The Government Accountability Office delivered that warning in its update of the greatest threats the government faces in carrying out federal programs. Generally the GAO identifies things like flaws in the defense contracting process and fraud in health care programs.
This year's update of the High-Risk Series report included the increasingly obvious and growing external threat of climate change -- in spite of the continued insistence from many members of Congress that fears over global warming are overblown.
"Limiting the federal government's fiscal exposure to climate change is one of the new areas we have on the list," Comptroller General Gene Dodaro, the head of the GAO, told reporters at a Capitol Hill press conference. "The federal government is terribly exposed to this change," he added, noting that the government owns hundreds of thousands of buildings, operates defense installations, picks up the tab to help local governments with disasters, and runs crop and flood insurance programs.
"The government doesn't budget for disaster," Dodaro said, "and the record number of disasters hit above 90 in 2012."
Dodaro was aware that some in Congress might not like his agency's embrace of climate change, but he argued that the facts justified it.
"We believe that the information coming from the National Academy of Sciences and from the federal government's own global change research program ... has been very clear on the science underpinning this area," Dodaro said.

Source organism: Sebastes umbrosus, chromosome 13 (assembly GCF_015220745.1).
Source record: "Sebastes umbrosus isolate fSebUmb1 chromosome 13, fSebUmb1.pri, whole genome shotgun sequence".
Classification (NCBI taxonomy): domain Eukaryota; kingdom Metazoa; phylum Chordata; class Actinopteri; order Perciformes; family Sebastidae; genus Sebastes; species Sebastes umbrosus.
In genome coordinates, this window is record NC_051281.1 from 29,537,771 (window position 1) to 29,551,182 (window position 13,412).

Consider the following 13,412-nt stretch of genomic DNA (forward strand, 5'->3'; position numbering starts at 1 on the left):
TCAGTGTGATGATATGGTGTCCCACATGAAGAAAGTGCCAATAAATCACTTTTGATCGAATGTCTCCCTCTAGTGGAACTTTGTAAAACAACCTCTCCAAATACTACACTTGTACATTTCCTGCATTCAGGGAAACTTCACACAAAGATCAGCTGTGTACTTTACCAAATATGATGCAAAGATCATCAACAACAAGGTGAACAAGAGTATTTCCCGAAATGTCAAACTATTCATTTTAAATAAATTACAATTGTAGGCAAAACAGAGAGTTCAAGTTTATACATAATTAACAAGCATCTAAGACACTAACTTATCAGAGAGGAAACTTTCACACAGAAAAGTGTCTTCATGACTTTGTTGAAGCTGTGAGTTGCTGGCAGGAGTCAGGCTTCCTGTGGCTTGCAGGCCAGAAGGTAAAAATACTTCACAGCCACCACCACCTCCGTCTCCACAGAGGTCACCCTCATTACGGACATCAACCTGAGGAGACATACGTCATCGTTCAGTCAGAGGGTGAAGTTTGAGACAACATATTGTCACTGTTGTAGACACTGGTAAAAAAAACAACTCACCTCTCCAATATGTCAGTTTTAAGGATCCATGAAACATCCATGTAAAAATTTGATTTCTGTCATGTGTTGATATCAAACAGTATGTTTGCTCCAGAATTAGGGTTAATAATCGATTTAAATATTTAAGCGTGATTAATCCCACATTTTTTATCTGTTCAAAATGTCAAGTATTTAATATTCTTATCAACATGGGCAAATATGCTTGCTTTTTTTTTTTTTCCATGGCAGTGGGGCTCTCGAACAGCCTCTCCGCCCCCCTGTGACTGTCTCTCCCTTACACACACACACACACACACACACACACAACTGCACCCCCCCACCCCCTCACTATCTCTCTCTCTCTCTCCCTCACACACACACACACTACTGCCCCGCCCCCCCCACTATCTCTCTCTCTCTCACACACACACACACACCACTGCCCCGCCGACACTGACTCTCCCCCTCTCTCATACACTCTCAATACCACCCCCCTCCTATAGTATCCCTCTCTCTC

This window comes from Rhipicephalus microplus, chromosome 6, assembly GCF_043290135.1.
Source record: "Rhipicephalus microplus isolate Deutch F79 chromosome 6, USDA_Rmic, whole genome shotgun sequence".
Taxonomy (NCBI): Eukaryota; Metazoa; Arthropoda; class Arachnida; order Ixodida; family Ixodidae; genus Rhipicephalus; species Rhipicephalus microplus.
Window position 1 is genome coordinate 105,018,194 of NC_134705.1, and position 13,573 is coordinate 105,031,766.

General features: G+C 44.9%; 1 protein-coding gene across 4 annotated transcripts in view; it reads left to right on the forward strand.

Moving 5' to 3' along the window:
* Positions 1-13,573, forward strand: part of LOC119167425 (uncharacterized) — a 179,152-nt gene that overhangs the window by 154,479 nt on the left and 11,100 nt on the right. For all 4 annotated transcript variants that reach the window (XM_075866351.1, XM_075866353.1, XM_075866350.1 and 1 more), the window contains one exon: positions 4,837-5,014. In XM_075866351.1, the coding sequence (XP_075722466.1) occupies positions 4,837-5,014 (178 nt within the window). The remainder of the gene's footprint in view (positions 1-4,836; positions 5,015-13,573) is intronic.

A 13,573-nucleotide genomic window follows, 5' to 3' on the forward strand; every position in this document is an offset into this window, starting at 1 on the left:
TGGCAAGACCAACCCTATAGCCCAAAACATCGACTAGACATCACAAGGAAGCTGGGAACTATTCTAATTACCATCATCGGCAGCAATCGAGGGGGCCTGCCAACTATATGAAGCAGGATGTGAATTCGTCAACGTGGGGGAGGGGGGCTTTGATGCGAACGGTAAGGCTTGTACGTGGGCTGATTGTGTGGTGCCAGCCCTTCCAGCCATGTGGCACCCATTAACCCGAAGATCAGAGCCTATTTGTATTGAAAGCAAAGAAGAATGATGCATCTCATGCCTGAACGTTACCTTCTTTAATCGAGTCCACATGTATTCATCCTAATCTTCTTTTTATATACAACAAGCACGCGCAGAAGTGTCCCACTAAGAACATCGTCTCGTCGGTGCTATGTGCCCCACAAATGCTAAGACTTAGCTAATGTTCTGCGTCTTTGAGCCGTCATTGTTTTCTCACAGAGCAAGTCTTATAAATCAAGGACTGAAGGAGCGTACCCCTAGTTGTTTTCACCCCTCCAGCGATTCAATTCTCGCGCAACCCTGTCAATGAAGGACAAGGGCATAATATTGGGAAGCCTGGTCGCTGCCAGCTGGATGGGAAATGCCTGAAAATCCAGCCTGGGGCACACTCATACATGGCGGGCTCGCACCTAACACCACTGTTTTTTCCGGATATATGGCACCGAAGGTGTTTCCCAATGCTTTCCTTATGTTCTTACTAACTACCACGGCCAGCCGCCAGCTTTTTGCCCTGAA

"We are not focusing on what's causing these changes. We know that there are efforts under way to deal with emission issues, so that's a policy matter for the Congress," he said. "We think there's enough scientific evidence to show, regardless of whether anything else changes, there's enough problems identified."
Still, while President Barack Obama has proposed making a stronger push to deal with climate change, and leaders in the Senate have praised him for it, the idea has received a chilly reception from leaders in the House.
Rep. Darrell Issa (R-Calif.), the chairman of the House Government Reform and Oversight Committee, joined Dodaro at the press conference to emphasize that it doesn't matter whether lawmakers agree on climate change, the effects are nonetheless occurring, and Congress should plan.
"We're recognizing that we have under-appropriated and under-prepared for a wide variety of disasters," Issa said. "If they're occurring more, not less, if we're seeing an absence of indexing for inflation, those are all areas that legitimately put it at high risk," Issa added, even while indicating he has some skepticism on the climate front.
"I hope all members of Congress on both sides of the issue recognize that it's really not about where you are on climate change, how much CO2 is being emitted -- which, by the way, has gone down, not up -- it's really about recognizing that Congress has not adjusted for the amount of money we are paying out," Issa said.
The cost issue was one of the prime factors Dodaro cited in deciding to take the potential political risk of officially elevating the threat.
"We also believe the timing is right because of the federal government's fiscal position," Dodaro said.
"We can no longer afford to take on these huge costs that occur as a result of disasters, and we need to prepare properly. We think we have a sound case."
Rep. Elijah Cummings (Md.), the top Democrat on the Oversight Committee, had the starkest warning for his colleagues.
"This landmark action by the nonpartisan experts at GAO ... is a wake-up call for Congress to finally start addressing this issue," Cummings said Thursday. "GAO warns that climate change is real, its impacts are already being felt, and its consequences will be devastating if we continue to ignore it."
Michael McAuliff covers Congress and politics for The Huffington Post. Talk to him on Facebook.